Occupational health must have a strategic leadership role and remain at the forefront of business operations as the nation learns to live with Covid-19, one of the country’s top workplace health experts has urged.
Professor Dame Carol Black, who has advised the government on the relationship between work and health and recently led an independent review on drugs, said the pandemic had pushed the measurement and support of workers’ health up the agenda, and that this needed to stay at the front of employers’ and policy makers’ minds as we move forward.
She told delegates at last week’s Health and Wellbeing at Work show in Birmingham that “Covid really brought to the forefront the need for, and the value of, high-quality occupational health services”, and that employers needed to “keep that up”.
However, she said she wanted to see OH take on more of a strategic leadership role than it had been carrying out.
“I would like to see occupational health much more involved in strategic decision-making nationally and locally,” said Prof Black. “And I would like OH to be heard at the boardroom table. [It should be] there to bring a breadth of knowledge and to support a healthy and high-performing workforce.”
Future occupational health strategy
She said that leadership is now “more important than ever”, and that leaders in the OH profession needed to be skilled in dealing with uncertainty.
“What is important going forward is not that we are the ‘learned’ – that we do things like we’ve always done – because that world doesn’t exist [anymore],” she said.
“Can we all be learners? Can we all be agile, adaptable and resilient?”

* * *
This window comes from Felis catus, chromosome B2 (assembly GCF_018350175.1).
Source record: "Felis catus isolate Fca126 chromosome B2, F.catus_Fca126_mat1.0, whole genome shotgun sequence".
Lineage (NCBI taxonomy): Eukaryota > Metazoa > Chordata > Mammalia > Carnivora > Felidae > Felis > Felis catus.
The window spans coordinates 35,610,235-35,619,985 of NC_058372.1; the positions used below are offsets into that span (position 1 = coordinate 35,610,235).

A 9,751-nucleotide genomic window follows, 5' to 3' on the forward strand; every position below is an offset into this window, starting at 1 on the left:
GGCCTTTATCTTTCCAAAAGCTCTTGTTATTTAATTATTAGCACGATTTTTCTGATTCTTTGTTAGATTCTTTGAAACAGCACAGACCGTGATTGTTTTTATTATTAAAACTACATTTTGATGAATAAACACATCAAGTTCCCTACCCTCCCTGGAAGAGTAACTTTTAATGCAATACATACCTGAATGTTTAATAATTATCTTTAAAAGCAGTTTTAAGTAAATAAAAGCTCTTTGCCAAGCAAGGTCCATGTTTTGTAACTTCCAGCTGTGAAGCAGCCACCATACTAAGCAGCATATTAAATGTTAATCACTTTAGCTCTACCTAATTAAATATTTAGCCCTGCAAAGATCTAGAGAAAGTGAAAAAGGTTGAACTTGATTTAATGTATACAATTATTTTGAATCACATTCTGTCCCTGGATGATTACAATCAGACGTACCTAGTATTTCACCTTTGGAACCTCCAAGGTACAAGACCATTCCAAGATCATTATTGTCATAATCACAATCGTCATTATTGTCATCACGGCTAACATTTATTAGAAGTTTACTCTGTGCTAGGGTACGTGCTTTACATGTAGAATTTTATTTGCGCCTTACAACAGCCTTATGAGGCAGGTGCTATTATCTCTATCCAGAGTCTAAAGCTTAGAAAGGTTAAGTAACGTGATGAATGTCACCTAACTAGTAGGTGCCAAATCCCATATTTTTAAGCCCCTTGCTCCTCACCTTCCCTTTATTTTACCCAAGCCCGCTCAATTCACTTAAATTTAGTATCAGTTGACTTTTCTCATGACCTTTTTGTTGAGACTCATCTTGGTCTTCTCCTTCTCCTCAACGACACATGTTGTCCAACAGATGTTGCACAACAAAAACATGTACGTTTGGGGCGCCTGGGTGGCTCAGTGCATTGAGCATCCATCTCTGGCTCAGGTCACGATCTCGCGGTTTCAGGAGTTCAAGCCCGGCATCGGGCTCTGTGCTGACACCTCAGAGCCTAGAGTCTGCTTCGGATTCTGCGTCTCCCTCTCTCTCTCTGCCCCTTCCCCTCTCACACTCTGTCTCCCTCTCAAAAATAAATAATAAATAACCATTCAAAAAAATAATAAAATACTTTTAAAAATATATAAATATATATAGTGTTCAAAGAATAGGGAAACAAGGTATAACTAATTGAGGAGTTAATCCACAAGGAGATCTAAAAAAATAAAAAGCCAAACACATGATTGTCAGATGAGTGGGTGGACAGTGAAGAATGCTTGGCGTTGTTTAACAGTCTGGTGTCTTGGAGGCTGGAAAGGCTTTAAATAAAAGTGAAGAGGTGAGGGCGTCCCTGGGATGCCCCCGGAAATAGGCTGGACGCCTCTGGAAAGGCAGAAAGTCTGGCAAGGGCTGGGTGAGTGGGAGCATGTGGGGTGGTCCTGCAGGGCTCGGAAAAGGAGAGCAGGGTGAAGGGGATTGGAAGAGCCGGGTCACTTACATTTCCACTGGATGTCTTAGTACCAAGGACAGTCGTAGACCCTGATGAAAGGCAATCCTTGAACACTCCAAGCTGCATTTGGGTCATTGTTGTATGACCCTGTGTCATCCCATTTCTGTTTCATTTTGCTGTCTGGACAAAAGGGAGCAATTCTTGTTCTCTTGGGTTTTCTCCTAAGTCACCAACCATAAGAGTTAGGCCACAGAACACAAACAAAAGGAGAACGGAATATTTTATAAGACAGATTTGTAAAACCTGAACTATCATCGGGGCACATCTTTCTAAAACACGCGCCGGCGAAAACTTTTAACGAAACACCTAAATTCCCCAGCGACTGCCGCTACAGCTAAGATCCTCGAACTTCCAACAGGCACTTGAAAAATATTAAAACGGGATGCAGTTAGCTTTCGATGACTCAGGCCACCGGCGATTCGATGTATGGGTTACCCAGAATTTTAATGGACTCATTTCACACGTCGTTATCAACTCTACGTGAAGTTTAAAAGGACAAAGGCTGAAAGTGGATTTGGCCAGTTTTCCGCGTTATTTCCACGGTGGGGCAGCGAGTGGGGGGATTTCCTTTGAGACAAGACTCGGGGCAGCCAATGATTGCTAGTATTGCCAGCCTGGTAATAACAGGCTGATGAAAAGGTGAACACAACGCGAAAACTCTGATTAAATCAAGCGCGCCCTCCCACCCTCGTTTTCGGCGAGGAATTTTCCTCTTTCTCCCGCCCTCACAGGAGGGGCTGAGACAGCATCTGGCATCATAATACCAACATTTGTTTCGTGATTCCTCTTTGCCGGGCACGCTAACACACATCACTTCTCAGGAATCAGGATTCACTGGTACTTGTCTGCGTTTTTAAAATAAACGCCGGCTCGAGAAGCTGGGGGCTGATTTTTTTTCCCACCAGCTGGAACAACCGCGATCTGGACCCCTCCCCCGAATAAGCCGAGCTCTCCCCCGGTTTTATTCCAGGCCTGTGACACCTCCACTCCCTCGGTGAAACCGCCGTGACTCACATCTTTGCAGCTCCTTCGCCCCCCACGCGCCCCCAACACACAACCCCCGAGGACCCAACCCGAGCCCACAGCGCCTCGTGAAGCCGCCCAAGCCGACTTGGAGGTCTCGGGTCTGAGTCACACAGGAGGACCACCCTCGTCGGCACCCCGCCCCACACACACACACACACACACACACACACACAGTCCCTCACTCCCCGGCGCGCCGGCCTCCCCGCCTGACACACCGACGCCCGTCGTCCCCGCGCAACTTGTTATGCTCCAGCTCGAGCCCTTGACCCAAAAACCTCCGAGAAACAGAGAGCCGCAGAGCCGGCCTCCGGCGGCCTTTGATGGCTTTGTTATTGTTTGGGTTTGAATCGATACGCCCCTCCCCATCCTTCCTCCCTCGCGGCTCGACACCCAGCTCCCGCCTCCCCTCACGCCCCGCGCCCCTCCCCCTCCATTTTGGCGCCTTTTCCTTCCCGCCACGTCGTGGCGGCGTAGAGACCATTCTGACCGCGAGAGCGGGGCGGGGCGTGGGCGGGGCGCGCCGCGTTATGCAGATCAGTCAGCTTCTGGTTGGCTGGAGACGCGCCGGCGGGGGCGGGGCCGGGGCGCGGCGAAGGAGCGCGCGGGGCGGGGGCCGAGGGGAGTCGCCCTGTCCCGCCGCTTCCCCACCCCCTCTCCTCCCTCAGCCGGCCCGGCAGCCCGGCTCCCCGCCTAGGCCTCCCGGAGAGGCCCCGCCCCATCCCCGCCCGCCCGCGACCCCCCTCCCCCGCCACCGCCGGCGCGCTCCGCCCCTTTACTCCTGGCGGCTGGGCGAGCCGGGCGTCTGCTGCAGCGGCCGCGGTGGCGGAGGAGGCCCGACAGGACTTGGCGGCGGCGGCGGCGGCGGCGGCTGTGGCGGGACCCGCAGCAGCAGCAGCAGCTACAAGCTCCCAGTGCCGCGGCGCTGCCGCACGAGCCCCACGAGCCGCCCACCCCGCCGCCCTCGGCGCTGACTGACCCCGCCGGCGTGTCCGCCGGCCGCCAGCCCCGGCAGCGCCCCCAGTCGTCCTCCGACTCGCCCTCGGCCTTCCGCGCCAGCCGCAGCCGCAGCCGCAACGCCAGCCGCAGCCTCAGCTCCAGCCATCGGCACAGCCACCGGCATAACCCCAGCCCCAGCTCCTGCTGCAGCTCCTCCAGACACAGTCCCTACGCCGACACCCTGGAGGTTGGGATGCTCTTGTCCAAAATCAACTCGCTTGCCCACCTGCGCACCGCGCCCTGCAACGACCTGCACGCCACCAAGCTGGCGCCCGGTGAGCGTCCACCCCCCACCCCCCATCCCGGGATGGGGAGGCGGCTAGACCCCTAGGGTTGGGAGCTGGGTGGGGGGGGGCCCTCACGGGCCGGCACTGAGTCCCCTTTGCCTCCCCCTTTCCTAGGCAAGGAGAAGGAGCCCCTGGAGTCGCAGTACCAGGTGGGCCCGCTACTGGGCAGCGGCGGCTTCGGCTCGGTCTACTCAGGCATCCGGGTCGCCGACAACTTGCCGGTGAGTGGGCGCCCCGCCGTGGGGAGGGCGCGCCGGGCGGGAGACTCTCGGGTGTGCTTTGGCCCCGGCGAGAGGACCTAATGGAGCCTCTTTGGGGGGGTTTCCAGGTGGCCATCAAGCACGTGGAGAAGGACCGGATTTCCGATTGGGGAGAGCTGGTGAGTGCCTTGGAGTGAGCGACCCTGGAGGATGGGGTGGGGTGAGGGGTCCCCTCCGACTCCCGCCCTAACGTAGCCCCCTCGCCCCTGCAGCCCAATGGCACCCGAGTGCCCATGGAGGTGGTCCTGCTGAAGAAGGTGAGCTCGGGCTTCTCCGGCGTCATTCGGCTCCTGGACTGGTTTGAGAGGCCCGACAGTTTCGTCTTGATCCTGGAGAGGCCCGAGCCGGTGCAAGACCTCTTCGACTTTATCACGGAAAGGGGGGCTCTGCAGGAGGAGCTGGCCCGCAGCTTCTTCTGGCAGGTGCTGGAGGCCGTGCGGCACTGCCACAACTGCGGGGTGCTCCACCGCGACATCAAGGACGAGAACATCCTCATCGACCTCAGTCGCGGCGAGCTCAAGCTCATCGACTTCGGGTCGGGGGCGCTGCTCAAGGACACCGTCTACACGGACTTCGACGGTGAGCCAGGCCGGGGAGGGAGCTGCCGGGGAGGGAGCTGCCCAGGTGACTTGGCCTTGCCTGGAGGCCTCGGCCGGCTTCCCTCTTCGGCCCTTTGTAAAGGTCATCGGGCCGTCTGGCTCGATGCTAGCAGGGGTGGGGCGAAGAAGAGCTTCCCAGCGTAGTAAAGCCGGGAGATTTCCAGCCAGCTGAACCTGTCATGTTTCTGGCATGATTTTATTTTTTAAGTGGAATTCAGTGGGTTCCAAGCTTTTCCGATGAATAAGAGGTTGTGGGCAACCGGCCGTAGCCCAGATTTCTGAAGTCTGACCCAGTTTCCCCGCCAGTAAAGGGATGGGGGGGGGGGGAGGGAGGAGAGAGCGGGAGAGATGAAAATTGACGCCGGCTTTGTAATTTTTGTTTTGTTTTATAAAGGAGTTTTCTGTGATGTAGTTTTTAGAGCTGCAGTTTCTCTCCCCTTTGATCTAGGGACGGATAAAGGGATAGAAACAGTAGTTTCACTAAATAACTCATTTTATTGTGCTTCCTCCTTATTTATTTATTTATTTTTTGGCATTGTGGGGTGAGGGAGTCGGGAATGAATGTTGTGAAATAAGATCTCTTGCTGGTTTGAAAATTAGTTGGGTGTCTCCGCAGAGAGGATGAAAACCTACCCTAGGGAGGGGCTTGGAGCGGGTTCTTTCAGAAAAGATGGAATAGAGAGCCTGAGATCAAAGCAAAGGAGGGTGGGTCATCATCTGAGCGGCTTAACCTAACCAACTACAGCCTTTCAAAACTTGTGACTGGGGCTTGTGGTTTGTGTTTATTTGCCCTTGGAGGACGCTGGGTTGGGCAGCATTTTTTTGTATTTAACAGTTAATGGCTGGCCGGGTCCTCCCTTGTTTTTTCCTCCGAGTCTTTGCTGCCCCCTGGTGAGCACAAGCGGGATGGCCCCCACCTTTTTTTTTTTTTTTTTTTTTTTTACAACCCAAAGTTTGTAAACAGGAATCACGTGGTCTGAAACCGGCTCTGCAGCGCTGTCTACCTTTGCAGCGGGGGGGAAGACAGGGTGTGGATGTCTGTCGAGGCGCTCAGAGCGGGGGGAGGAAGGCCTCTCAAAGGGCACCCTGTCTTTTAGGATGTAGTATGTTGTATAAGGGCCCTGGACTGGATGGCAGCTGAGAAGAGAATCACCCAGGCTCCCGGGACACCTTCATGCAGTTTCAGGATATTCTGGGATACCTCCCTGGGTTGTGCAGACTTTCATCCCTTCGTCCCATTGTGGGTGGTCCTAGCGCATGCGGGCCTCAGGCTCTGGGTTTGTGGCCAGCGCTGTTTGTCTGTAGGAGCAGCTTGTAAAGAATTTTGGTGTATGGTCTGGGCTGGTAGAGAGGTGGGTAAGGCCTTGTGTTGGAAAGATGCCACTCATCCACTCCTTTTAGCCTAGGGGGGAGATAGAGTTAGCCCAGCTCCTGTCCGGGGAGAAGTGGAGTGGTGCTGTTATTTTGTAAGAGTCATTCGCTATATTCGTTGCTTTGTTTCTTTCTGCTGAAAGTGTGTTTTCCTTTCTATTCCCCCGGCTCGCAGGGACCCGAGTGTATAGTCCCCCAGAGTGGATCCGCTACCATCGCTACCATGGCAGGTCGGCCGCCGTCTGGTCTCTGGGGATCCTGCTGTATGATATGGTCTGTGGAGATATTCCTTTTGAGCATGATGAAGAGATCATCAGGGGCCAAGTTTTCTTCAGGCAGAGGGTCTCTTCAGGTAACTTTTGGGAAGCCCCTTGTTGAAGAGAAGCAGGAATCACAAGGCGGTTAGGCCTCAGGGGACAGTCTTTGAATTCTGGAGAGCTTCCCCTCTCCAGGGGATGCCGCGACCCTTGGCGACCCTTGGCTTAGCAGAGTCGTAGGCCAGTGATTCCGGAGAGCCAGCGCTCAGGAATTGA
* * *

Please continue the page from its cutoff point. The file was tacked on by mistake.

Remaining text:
She praised some of the innovation that the OH profession had displayed during the pandemic. For example, a group of NHS trusts in the north east of England have come together to pool resources and develop an OH hub. The hub includes OH resources from South Tyneside and Sunderland NHS Foundation Trust, District Hospital, South Tees Hospitals NHS Foundation Trust, North Tees and Hartlepool Hospitals NHS Foundation Trust, and County Durham and Darlington NHS Foundation Trust.
Prof Black also praised NHS England and Improvement for developing a new health and wellbeing framework for employees that had OH at its heart.
“In the original framework we left out OH believe it or not, but in this framework professional health and wellbeing support is very much in there,” she said.
“There is a lot of movement at the moment to grow occupational health in the NHS and a roadmap is being developed to give it a strategic and organisational role.”
Prof Black added that the narrative focusing on things getting “back to normal” was not useful for people who are dealing with grief, or who have been severely affected by the pandemic. She said it was important for organisations to prioritise psychological safety and reiterate to staff that it is “okay not to be okay”.